Most people would agree that the Internet is a fun and convenient resource for making new friends and learning new things. As technology advances, so does Internet accessibility. People can now surf the internet via cell phones, laptops, and palm pilots. The Internet is everywhere, from libraries, Internet cafes, and school campuses across the United States.
While the Internet has made shopping, communication and research easier, it has also made the world much more technically complex. Software companies spend millions of dollars trying to protect users against hackers, predators, and scammers. Sadly, these companies seem to be one step behind the cybercriminals, who are very smart and skilled at exploiting. These criminals do not lurk in alleys or bars; Instead, they roam the information superhighway and prey on the vulnerable. Internet predators come from various types of social, economic, and ethnic backgrounds. Internet predators are very difficult to detect because most of them appear to be non-threatening and some even have very prestigious occupations. A great example of this is Senator Mark Foley, who used the Internet to take advantage of teenagers working in the White House.
Many adults know very little about the online world. Most children end up teaching their parents to use the Internet. Children are being taught the Internet in high school, which is generally a good idea, but can create some problems, such as children having more
technical experience than their parents and teachers. The average teenager knows more about setting up, downloading, and installing programs than their tutors. Parents often feel that they cannot learn computer skills, so their children are often left in charge of
computer. Parents and children are in a bad situation because parents do not know how to use the computer and children lack the experience and maturity to make sound decisions about online safety. Parents often underestimate the dangers that lurk online, and sadly, our kids are paying the price for it. At any given time, there are 50,000 child predators online looking for their next victim. These criminals use websites such as Myspace, AOL, and Yahoo to facilitate communication with unsuspecting children. The best way to keep children safe is through education, supervision, and the installation of software to protect against online predators.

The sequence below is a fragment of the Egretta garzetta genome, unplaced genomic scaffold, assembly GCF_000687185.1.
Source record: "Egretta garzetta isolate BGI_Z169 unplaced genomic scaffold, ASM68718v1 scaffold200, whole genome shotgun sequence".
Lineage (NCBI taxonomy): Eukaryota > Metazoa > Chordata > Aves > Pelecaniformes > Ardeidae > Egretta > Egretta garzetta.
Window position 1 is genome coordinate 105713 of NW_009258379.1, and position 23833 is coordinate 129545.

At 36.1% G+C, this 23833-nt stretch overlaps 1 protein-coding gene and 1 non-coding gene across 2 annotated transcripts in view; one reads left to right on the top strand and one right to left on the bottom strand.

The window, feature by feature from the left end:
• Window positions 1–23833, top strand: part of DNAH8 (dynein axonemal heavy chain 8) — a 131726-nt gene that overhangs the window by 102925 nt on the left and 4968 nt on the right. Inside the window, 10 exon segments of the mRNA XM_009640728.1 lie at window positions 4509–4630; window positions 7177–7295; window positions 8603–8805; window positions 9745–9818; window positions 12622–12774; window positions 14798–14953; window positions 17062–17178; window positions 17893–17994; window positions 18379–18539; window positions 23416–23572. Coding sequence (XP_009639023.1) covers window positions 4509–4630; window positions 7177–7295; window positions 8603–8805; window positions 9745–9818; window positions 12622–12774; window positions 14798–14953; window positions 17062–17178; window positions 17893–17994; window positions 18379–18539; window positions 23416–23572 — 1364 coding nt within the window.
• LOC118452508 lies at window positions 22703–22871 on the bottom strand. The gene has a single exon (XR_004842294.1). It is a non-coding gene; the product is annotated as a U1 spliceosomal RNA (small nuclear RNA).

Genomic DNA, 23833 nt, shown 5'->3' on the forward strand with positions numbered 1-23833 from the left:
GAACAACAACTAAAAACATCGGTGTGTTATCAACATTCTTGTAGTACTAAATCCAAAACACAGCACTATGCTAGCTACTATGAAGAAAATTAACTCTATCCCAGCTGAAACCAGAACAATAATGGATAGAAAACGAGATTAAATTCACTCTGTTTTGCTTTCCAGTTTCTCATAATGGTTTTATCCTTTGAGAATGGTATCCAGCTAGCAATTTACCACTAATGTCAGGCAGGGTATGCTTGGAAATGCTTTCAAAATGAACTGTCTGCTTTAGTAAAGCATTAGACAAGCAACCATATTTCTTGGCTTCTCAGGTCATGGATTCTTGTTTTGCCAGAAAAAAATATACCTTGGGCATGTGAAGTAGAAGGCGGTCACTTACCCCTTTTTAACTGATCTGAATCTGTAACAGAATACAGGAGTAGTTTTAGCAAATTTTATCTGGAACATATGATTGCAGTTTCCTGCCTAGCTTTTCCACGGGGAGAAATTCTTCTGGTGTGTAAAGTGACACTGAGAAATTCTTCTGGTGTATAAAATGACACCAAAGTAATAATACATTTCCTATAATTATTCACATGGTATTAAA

When most people think of the word “predator,” they think of a lion or a bear, because these animals hunt weaker and smaller prey than they do. According to the American Heritage Dictionary, a predator is defined as: “One who victimizes, loots, or destroys, especially for his own benefit.” Internet predators behave this way because they target children who are emotionally, intellectually and physically weaker and then exploit them for their own sexual gratification. Pedophiles no longer have to stalk playgrounds or toy stores; instead, they can access the Internet and locate a modest child in seconds. Parents have a hard time protecting their children from threats that they cannot see themselves. Internet Predators poses a much greater challenge for parents and children because the Internet is everywhere.